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Your field guide to the Ransom Center

By Richard Oram

Plantin Polyglot Bible, 1569-1573.
Plantin Polyglot Bible, 1569-1573.
A completely revised Guide to the Collections has appeared on the Center’s website, superseding one based largely on the published edition of 2003 (now out of print). The Guide does not replace standard cataloging but supplements it, emphasizing topical access across the collections.

Changes in scholarship since the first edition of the Guide was published in 1990 are reflected in the new version. For example, there wasn’t a Gay and Lesbian chapter in the 1990 guide; one was added in 2003, and in 2010 it has expanded into a long section on Lesbian, Gay, Bisexual, Transgendered, and Queer (LGBTQ) studies. The history of the book was just finding its way as a discipline back in 1990 (when it was “Book Arts”). The current version includes a much wider variety of resources. A full-blown chapter on African Studies has now grown out of a small section on African literature.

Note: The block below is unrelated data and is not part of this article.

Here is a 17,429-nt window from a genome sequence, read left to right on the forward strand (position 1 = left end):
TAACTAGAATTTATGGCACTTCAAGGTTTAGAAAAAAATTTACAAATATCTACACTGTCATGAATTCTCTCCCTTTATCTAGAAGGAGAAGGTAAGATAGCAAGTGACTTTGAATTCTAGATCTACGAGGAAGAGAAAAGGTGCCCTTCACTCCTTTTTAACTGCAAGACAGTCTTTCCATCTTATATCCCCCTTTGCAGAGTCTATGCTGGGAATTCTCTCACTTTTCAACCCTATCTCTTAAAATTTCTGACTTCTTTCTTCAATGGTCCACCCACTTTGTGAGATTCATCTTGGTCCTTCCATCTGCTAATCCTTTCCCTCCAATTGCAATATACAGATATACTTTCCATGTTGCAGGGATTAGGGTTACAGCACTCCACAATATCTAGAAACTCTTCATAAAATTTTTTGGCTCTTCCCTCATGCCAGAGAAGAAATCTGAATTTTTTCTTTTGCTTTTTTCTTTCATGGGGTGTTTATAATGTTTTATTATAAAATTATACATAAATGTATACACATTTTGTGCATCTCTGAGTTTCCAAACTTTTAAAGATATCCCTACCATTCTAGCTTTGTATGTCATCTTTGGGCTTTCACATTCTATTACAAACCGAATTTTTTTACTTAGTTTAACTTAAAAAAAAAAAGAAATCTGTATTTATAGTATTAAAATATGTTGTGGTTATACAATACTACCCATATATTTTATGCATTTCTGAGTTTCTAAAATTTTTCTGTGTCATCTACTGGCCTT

The Guide also spotlights some so-called “hidden collections” that are so much a part of the charm of special collections. Every large library has them. These are collections that are uncataloged or for various reasons hide in the recesses of the stacks, biding their time. To take one example: the elegant set of uniformly bound European letter-writing manuals (seventeenth to nineteenth centuries) assembled by a collector named H. M. Beaufroy. These are easily overlooked in the online book catalog (and difficult to find, even for me!) but now have a niche in the Guide.

Few people will understandably have much interest in browsing the full text of the Guide, but for those who do, surprises await. Who would have thought that we have a large collection of “squeezes” (papier-mâché pressed into classical inscriptions in stone) of interest to scholars (epigraphers) who study such things? Or that we own the correspondence of the Duke of Wellington with a young religious zealot that “portrays the aging general’s generosity and patience.” Or a group of Franz Liszt’s letters to his daughters, Blandine and Cosima (later Richard Wagner’s wife), “expressing his concern over their education and their intellectual and artistic development.” Not to mention the tens of thousands of pieces of sheet music used by the piano players of the Interstate Theater chain to accompany silent films.